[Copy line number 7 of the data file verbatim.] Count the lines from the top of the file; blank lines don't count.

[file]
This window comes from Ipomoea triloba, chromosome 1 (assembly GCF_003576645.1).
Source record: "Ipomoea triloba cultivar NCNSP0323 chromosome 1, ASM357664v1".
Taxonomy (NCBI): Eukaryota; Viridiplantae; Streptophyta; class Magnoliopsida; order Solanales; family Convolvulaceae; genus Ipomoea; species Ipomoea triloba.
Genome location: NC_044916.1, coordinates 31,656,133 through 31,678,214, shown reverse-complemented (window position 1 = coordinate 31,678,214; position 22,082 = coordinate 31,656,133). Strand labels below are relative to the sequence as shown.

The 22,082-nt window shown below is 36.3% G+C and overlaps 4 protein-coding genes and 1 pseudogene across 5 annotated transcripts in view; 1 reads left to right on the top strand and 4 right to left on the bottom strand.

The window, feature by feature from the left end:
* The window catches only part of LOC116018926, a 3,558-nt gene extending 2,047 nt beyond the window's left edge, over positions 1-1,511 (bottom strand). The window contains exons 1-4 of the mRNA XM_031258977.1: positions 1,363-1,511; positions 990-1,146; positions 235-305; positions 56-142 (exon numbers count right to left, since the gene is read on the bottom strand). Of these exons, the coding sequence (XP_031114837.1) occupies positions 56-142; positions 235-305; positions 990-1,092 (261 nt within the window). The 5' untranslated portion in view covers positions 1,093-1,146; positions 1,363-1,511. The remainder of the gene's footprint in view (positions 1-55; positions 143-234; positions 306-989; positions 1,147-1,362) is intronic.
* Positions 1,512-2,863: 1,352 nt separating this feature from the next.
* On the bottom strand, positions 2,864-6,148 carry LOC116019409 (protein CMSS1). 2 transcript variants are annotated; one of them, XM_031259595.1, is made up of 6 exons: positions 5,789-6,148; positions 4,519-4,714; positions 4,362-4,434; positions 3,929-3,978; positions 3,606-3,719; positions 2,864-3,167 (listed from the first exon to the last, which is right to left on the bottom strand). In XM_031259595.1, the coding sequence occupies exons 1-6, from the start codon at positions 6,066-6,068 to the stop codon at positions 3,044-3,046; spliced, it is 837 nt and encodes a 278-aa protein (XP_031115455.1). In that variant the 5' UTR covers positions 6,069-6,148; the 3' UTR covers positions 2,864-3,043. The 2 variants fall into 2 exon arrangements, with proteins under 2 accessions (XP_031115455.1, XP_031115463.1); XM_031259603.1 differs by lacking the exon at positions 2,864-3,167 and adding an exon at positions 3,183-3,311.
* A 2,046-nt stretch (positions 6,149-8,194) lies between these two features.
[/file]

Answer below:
* The window catches only part of LOC116018926, a 3,558-nt gene extending 2,047 nt beyond the window's left edge, over positions 1-1,511 (bottom strand). The window contains exons 1-4 of the mRNA XM_031258977.1: positions 1,363-1,511; positions 990-1,146; positions 235-305; positions 56-142 (exon numbers count right to left, since the gene is read on the bottom strand). Of these exons, the coding sequence (XP_031114837.1) occupies positions 56-142; positions 235-305; positions 990-1,092 (261 nt within the window). The 5' untranslated portion in view covers positions 1,093-1,146; positions 1,363-1,511. The remainder of the gene's footprint in view (positions 1-55; positions 143-234; positions 306-989; positions 1,147-1,362) is intronic.